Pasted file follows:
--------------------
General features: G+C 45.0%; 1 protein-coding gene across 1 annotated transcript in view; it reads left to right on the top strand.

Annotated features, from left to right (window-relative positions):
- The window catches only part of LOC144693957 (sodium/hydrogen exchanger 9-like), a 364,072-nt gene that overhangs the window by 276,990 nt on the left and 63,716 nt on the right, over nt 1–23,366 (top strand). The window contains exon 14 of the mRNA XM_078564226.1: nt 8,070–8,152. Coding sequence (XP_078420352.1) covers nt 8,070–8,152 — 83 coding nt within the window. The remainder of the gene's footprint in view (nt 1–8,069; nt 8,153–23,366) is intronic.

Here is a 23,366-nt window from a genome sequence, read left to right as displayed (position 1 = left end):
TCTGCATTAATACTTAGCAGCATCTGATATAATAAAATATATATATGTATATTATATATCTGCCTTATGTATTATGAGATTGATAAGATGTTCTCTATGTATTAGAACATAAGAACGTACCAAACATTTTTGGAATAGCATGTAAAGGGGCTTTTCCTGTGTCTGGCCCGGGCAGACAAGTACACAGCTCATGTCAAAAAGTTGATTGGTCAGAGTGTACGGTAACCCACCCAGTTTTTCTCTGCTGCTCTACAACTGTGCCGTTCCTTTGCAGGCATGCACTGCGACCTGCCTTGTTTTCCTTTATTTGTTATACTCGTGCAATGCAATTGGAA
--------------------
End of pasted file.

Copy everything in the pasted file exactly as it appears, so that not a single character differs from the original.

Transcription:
General features: G+C 45.0%; 1 protein-coding gene across 1 annotated transcript in view; it reads left to right on the top strand.

Annotated features, from left to right (window-relative positions):
- The window catches only part of LOC144693957 (sodium/hydrogen exchanger 9-like), a 364,072-nt gene that overhangs the window by 276,990 nt on the left and 63,716 nt on the right, over nt 1–23,366 (top strand). The window contains exon 14 of the mRNA XM_078564226.1: nt 8,070–8,152. Coding sequence (XP_078420352.1) covers nt 8,070–8,152 — 83 coding nt within the window. The remainder of the gene's footprint in view (nt 1–8,069; nt 8,153–23,366) is intronic.

Here is a 23,366-nt window from a genome sequence, read left to right as displayed (position 1 = left end):
TCTGCATTAATACTTAGCAGCATCTGATATAATAAAATATATATATGTATATTATATATCTGCCTTATGTATTATGAGATTGATAAGATGTTCTCTATGTATTAGAACATAAGAACGTACCAAACATTTTTGGAATAGCATGTAAAGGGGCTTTTCCTGTGTCTGGCCCGGGCAGACAAGTACACAGCTCATGTCAAAAAGTTGATTGGTCAGAGTGTACGGTAACCCACCCAGTTTTTCTCTGCTGCTCTACAACTGTGCCGTTCCTTTGCAGGCATGCACTGCGACCTGCCTTGTTTTCCTTTATTTGTTATACTCGTGCAATGCAATTGGAA